All murine leukemia viruses (MuLVs) and related type C retroviruses contain a highly conserved binding site for the Ets family of transcription factors within the enhancer sequences in the viral long terminal repeats (LTRs). The T-cell lymphomagenic MuLV SL3-3 (SL3-3) also contains a c-Myb binding site adjacent to the Ets site. The presence of this Myb site distinguishes SL3 from most other MuLVs. We tested the importance of these two sites for the lymphomagenicity of SL3-3. Mutation of the Ets site had little effect on viral pathogenicity, as it only slightly extended the latency period to disease onset. In contrast, mutation of the Myb site strongly inhibited pathogenicity, as only a minority of the inoculated mice developed tumors in the two mouse strains that were tested. All tumors that were induced by either mutant appeared to be lymphomas, and no evidence for reversion of either mutation was detected. The effects of the Ets and Myb site mutations on transcriptional activity of the SL3 LTR were tested by inserting the viral enhancer sequences into a plasmid containing the promoter region of the c-myc gene linked to a reporter gene. Mutation the Myb site almost eliminated enhancer activity in T lymphocytes, while mutation of the Ets site had smaller effects. Thus, the effects of the enhancer mutations on transcriptional activity in T cells paralleled their effects on vital lymphomagenicity. The absence of the c-Myb site in the LTR enhancer of the weakly lymphomagenic MuLV, Akv, likely contributes in the low pathogenicity of this virus relative to SL3-3. However, Moloney MuLV also lacks the Myb site in its LTR, although it induces T-cell lymphomas with a potency similar to that of SL3-3. Thus, it appears that SL3-3 and Moloney MuLV evolved genetic determinants of T-cell lymphomagenicity that are, at least in part, distinct.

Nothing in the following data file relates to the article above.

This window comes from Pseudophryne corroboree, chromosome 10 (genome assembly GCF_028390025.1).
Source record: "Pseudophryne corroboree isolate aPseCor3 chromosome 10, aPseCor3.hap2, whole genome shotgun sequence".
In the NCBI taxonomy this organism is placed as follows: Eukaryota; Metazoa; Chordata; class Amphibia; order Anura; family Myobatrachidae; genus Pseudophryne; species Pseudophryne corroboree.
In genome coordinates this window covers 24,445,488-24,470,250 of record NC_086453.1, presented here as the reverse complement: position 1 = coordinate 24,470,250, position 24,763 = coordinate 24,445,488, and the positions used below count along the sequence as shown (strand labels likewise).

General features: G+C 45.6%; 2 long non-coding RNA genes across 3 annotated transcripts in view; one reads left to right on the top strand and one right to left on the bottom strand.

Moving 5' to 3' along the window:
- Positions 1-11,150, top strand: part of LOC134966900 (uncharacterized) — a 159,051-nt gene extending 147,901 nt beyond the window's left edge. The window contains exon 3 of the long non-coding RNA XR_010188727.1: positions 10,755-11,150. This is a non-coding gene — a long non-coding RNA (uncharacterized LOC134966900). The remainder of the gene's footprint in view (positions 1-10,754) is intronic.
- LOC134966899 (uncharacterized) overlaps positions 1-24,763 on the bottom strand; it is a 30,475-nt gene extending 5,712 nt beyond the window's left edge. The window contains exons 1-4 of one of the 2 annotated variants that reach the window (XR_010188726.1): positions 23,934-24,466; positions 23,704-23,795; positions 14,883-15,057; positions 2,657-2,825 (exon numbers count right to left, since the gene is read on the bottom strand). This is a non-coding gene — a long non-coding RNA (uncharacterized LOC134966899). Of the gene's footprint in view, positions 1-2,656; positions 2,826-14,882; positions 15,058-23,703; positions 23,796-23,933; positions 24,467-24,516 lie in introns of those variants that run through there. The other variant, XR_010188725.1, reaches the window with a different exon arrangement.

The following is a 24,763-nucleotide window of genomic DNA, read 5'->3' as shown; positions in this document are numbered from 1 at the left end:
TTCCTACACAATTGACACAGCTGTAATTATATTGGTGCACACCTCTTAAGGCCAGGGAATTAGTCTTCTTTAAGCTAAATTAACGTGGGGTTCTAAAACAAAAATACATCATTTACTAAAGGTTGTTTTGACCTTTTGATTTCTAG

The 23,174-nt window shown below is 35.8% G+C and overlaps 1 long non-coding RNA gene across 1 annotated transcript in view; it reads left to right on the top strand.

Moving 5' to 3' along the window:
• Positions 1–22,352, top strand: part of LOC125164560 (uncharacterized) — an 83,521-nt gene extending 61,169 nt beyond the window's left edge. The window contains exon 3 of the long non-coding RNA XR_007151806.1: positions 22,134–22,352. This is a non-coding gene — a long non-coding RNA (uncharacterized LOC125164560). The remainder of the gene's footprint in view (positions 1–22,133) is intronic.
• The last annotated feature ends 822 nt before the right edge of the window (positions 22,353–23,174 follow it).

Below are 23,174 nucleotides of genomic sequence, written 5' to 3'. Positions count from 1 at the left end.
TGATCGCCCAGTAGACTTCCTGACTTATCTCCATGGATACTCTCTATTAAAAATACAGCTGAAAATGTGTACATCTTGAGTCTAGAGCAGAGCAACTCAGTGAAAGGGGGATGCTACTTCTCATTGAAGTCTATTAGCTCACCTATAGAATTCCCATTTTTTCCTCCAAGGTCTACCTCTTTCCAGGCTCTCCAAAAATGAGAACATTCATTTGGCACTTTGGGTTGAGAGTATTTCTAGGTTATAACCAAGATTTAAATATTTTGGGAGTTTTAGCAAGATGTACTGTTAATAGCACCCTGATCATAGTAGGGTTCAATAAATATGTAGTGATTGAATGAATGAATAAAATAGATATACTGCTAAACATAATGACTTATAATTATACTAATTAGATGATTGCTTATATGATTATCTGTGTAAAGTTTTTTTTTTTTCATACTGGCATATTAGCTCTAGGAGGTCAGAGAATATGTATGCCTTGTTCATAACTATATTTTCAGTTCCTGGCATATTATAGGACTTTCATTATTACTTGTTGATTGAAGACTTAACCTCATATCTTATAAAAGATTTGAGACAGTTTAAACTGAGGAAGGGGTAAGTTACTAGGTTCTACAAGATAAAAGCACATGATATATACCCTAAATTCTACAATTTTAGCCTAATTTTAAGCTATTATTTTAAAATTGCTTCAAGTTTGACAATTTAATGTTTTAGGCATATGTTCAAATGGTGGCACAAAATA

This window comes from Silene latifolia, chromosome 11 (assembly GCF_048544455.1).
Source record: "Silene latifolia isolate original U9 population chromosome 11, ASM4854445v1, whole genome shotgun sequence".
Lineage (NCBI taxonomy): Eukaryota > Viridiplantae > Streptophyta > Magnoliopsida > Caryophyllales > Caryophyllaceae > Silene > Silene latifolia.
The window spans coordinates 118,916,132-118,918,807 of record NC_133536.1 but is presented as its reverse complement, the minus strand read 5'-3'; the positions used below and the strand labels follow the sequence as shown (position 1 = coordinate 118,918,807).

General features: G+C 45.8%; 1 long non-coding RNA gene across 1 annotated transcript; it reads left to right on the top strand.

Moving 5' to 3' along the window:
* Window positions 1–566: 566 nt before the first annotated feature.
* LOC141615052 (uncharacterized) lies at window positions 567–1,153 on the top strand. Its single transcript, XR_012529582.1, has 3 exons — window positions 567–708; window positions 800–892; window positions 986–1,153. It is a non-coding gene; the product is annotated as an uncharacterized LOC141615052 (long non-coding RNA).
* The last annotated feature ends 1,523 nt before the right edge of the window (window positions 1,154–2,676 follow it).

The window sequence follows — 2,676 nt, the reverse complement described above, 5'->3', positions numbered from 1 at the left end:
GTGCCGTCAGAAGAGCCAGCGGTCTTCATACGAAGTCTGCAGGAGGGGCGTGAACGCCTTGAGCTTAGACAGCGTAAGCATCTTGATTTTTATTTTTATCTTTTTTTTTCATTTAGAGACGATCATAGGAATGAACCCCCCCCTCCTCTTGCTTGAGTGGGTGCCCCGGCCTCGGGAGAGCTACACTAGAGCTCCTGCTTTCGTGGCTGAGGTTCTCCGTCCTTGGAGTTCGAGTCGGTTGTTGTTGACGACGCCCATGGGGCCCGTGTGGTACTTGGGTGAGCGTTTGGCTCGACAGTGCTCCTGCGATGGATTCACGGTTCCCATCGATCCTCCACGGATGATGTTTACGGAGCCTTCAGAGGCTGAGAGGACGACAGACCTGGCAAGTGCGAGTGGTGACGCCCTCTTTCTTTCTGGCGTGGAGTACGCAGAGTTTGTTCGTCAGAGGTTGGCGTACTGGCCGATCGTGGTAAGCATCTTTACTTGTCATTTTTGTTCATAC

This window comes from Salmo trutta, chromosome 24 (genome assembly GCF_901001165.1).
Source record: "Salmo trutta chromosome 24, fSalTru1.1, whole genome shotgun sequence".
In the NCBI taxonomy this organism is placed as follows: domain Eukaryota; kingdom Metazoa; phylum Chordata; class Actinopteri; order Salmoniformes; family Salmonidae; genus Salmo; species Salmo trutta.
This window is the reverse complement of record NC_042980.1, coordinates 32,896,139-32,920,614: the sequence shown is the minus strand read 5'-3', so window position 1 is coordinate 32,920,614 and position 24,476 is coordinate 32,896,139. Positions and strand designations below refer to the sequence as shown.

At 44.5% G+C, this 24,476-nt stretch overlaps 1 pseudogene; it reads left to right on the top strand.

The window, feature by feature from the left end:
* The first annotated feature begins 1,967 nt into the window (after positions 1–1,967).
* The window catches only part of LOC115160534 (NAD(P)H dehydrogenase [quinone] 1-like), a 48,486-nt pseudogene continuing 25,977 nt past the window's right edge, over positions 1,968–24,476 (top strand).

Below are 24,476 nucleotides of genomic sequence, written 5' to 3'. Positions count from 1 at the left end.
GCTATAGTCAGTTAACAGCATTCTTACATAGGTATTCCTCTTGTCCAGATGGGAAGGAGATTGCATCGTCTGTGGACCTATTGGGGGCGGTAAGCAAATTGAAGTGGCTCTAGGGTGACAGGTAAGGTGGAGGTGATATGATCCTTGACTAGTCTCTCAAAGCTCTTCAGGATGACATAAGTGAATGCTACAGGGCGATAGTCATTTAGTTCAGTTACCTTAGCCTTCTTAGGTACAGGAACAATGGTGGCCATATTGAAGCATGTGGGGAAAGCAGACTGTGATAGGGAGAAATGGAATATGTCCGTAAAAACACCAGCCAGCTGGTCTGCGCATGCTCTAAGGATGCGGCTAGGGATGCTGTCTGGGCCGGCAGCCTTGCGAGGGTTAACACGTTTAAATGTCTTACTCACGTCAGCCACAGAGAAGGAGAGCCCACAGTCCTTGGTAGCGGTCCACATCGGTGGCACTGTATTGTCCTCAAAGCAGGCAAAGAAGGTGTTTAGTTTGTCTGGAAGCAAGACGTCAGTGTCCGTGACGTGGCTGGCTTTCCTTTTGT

ASJC Scopus subject areas
- Insect Science